In Game 1 of the Western Conference semifinals, the Clippers and Rockets conspired to murder the playoffs. Since then, the Clips have gotten their Point God back, gotten a taste for the Rockets’ blood, and taken a 3-1 series lead. As for the Rockets, they’re still trying to ruin this for everyone, and it’s time for them to get the hell out of here.
Last night, the Rockets managed to turn a second-round NBA playoff game into a mid-August, extra-innings baseball game between two last-place teams. Dispensing with all sense of shame, Kevin McHale ordered a rotation of scrubs to spend the entire first half hacking away at DeAndre Jordan, sending the big man with a broken shot to the line 28 times in two quarters. Twenty-eight times! That’s a record! It was miserable to watch, and after a while it started to feel like all of the players on the floor were embarrassed to be there.
It wasn’t just the fouling that made the game unwatchable, though; it was also the fact that the Rockets couldn’t make anything happen on the other end of the floor. If they had been hacking the Clippers into empty possessions and then kicking ass on offense, that might have been something worth watching, but the Rockets instead spent most of their extra offensive possessions beating their own heads in with bricks. At on point late in the second quarter, the Rockets earned themselves 10 possessions over the span of about four minutes while fouling Jordan, and they didn’t score a single point on any of those possessions. Watching it all unfold, I could have sworn that the scent of spoiled milk was emanating from the TV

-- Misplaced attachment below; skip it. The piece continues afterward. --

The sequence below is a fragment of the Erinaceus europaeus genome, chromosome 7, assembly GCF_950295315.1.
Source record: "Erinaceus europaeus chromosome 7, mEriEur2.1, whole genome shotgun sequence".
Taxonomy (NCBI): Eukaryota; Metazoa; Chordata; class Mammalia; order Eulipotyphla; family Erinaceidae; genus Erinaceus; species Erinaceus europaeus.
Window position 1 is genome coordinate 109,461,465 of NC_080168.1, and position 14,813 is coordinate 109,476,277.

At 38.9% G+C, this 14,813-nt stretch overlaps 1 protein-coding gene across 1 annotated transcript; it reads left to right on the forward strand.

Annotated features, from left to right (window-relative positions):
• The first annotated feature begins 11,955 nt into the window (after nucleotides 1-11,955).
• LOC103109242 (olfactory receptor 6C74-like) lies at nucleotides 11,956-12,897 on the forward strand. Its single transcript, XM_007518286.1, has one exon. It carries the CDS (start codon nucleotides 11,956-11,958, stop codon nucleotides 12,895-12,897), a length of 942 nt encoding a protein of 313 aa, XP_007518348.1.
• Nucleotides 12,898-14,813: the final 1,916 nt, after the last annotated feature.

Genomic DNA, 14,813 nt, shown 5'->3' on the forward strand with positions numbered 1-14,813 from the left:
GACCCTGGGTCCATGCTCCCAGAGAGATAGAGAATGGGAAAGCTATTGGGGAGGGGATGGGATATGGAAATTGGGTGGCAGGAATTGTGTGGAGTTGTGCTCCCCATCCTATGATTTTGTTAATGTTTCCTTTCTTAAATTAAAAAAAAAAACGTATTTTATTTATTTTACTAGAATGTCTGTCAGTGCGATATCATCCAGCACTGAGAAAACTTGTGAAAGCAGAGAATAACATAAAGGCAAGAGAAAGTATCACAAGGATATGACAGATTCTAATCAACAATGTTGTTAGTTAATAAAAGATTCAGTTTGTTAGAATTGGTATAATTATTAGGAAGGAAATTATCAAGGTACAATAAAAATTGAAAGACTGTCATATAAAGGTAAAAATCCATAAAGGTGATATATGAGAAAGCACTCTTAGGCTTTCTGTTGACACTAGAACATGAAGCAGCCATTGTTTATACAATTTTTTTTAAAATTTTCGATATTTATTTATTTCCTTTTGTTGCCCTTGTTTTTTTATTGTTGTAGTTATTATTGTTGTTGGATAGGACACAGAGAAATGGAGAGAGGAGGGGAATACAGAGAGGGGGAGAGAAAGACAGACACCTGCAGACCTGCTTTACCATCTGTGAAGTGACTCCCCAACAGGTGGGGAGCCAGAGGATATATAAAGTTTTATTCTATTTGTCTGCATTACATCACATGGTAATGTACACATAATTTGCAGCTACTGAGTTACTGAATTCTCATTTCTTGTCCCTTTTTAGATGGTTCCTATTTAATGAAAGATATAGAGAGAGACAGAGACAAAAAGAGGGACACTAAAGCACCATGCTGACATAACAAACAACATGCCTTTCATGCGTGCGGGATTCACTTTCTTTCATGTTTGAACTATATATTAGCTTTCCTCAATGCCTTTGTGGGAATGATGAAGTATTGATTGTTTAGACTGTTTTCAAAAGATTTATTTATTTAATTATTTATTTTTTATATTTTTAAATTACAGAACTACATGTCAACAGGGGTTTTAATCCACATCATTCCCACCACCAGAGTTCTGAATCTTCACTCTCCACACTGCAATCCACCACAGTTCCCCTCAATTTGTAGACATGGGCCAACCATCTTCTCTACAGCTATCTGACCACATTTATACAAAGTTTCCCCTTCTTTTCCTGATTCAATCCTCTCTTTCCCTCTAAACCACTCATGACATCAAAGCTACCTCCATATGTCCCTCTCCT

There have already been plenty of arguments laid out both against and in favor of the hack-a-player strategy, and there’s no reason to dive down that rabbit hole today—although I would submit that anyone who vigorously defends the rule misunderstands the root purpose of a free-throw, which is to punish fouling rather than reward it—and last night was more of an indictment of the Rockets than the strategy itself. There’s a sense of purpose to the practice when coaches like Gregg Popovich deploy it here and there, but last night it felt like Kevin McHale was flinging bodies at Jordan out of simple desperation. This was a supposed powerhouse in the Western Conference, just clear of getting roasted by Austin Rivers and unable to pull its offense out of the toilet, throwing its hands up and deciding that next-level fuckery was its best shot at winning the game. Here’s hoping the Clippers finish them off early in Game 5, because the playoffs deserve better.